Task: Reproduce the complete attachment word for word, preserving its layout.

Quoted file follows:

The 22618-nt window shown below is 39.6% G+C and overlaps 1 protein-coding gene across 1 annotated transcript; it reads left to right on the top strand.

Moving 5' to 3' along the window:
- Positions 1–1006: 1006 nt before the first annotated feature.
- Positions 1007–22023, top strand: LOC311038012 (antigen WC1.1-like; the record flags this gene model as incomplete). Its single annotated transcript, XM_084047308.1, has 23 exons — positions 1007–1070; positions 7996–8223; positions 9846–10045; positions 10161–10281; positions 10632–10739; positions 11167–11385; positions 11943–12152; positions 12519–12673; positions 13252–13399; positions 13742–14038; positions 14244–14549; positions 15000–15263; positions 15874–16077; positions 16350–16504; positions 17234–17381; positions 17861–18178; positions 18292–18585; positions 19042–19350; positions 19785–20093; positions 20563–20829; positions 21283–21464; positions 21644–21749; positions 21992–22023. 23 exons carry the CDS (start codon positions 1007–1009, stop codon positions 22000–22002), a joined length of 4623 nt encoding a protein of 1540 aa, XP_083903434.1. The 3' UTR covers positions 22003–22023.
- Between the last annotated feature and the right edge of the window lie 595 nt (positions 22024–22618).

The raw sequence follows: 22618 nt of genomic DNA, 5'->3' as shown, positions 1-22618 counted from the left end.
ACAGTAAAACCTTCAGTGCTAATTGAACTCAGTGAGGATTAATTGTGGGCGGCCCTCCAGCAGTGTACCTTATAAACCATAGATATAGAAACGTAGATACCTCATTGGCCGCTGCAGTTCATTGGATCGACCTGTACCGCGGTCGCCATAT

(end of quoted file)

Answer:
The 22618-nt window shown below is 39.6% G+C and overlaps 1 protein-coding gene across 1 annotated transcript; it reads left to right on the top strand.

Moving 5' to 3' along the window:
- Positions 1–1006: 1006 nt before the first annotated feature.
- Positions 1007–22023, top strand: LOC311038012 (antigen WC1.1-like; the record flags this gene model as incomplete). Its single annotated transcript, XM_084047308.1, has 23 exons — positions 1007–1070; positions 7996–8223; positions 9846–10045; positions 10161–10281; positions 10632–10739; positions 11167–11385; positions 11943–12152; positions 12519–12673; positions 13252–13399; positions 13742–14038; positions 14244–14549; positions 15000–15263; positions 15874–16077; positions 16350–16504; positions 17234–17381; positions 17861–18178; positions 18292–18585; positions 19042–19350; positions 19785–20093; positions 20563–20829; positions 21283–21464; positions 21644–21749; positions 21992–22023. 23 exons carry the CDS (start codon positions 1007–1009, stop codon positions 22000–22002), a joined length of 4623 nt encoding a protein of 1540 aa, XP_083903434.1. The 3' UTR covers positions 22003–22023.
- Between the last annotated feature and the right edge of the window lie 595 nt (positions 22024–22618).

The raw sequence follows: 22618 nt of genomic DNA, 5'->3' as shown, positions 1-22618 counted from the left end.
ACAGTAAAACCTTCAGTGCTAATTGAACTCAGTGAGGATTAATTGTGGGCGGCCCTCCAGCAGTGTACCTTATAAACCATAGATATAGAAACGTAGATACCTCATTGGCCGCTGCAGTTCATTGGATCGACCTGTACCGCGGTCGCCATAT